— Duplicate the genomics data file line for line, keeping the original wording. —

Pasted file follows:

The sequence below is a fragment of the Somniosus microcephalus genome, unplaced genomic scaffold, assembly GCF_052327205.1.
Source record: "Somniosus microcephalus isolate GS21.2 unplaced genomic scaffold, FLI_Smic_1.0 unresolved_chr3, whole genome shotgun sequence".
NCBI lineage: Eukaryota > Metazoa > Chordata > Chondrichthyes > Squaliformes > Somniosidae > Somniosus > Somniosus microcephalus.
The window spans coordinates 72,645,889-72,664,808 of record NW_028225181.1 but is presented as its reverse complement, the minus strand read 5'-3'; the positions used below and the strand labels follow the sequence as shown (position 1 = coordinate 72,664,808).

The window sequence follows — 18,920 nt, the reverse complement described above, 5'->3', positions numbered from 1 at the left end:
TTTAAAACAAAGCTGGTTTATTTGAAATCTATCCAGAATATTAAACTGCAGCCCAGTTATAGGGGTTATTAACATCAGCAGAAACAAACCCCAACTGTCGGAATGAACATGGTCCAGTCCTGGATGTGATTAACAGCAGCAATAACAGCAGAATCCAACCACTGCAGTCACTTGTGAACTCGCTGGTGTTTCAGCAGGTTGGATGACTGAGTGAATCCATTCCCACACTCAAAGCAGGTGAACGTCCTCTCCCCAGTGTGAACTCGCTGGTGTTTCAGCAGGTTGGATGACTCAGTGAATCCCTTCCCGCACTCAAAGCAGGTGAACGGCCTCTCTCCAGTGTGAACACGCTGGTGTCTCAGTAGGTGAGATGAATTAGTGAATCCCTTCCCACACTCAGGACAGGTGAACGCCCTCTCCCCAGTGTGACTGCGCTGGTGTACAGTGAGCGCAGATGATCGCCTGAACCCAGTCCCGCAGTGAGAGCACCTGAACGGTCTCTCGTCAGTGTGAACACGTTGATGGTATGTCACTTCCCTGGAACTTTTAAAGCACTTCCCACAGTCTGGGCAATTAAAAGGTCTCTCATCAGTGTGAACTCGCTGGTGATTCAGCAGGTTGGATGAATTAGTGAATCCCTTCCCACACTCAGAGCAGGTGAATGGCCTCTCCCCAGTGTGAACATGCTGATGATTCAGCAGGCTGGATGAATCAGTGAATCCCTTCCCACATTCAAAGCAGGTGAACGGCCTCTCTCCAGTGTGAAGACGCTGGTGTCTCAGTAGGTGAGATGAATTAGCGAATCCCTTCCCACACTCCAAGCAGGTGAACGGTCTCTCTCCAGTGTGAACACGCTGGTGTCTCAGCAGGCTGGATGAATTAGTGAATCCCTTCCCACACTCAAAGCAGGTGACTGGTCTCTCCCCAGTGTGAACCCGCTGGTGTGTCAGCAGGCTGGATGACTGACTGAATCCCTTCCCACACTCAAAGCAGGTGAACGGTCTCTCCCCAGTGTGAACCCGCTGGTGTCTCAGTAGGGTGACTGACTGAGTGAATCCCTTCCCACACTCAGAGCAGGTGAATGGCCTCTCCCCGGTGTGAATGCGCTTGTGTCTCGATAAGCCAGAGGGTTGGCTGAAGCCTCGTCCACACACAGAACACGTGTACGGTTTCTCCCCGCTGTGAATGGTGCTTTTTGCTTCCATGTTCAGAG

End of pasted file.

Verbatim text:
The sequence below is a fragment of the Somniosus microcephalus genome, unplaced genomic scaffold, assembly GCF_052327205.1.
Source record: "Somniosus microcephalus isolate GS21.2 unplaced genomic scaffold, FLI_Smic_1.0 unresolved_chr3, whole genome shotgun sequence".
NCBI lineage: Eukaryota > Metazoa > Chordata > Chondrichthyes > Squaliformes > Somniosidae > Somniosus > Somniosus microcephalus.
The window spans coordinates 72,645,889-72,664,808 of record NW_028225181.1 but is presented as its reverse complement, the minus strand read 5'-3'; the positions used below and the strand labels follow the sequence as shown (position 1 = coordinate 72,664,808).

The window sequence follows — 18,920 nt, the reverse complement described above, 5'->3', positions numbered from 1 at the left end:
TTTAAAACAAAGCTGGTTTATTTGAAATCTATCCAGAATATTAAACTGCAGCCCAGTTATAGGGGTTATTAACATCAGCAGAAACAAACCCCAACTGTCGGAATGAACATGGTCCAGTCCTGGATGTGATTAACAGCAGCAATAACAGCAGAATCCAACCACTGCAGTCACTTGTGAACTCGCTGGTGTTTCAGCAGGTTGGATGACTGAGTGAATCCATTCCCACACTCAAAGCAGGTGAACGTCCTCTCCCCAGTGTGAACTCGCTGGTGTTTCAGCAGGTTGGATGACTCAGTGAATCCCTTCCCGCACTCAAAGCAGGTGAACGGCCTCTCTCCAGTGTGAACACGCTGGTGTCTCAGTAGGTGAGATGAATTAGTGAATCCCTTCCCACACTCAGGACAGGTGAACGCCCTCTCCCCAGTGTGACTGCGCTGGTGTACAGTGAGCGCAGATGATCGCCTGAACCCAGTCCCGCAGTGAGAGCACCTGAACGGTCTCTCGTCAGTGTGAACACGTTGATGGTATGTCACTTCCCTGGAACTTTTAAAGCACTTCCCACAGTCTGGGCAATTAAAAGGTCTCTCATCAGTGTGAACTCGCTGGTGATTCAGCAGGTTGGATGAATTAGTGAATCCCTTCCCACACTCAGAGCAGGTGAATGGCCTCTCCCCAGTGTGAACATGCTGATGATTCAGCAGGCTGGATGAATCAGTGAATCCCTTCCCACATTCAAAGCAGGTGAACGGCCTCTCTCCAGTGTGAAGACGCTGGTGTCTCAGTAGGTGAGATGAATTAGCGAATCCCTTCCCACACTCCAAGCAGGTGAACGGTCTCTCTCCAGTGTGAACACGCTGGTGTCTCAGCAGGCTGGATGAATTAGTGAATCCCTTCCCACACTCAAAGCAGGTGACTGGTCTCTCCCCAGTGTGAACCCGCTGGTGTGTCAGCAGGCTGGATGACTGACTGAATCCCTTCCCACACTCAAAGCAGGTGAACGGTCTCTCCCCAGTGTGAACCCGCTGGTGTCTCAGTAGGGTGACTGACTGAGTGAATCCCTTCCCACACTCAGAGCAGGTGAATGGCCTCTCCCCGGTGTGAATGCGCTTGTGTCTCGATAAGCCAGAGGGTTGGCTGAAGCCTCGTCCACACACAGAACACGTGTACGGTTTCTCCCCGCTGTGAATGGTGCTTTTTGCTTCCATGTTCAGAG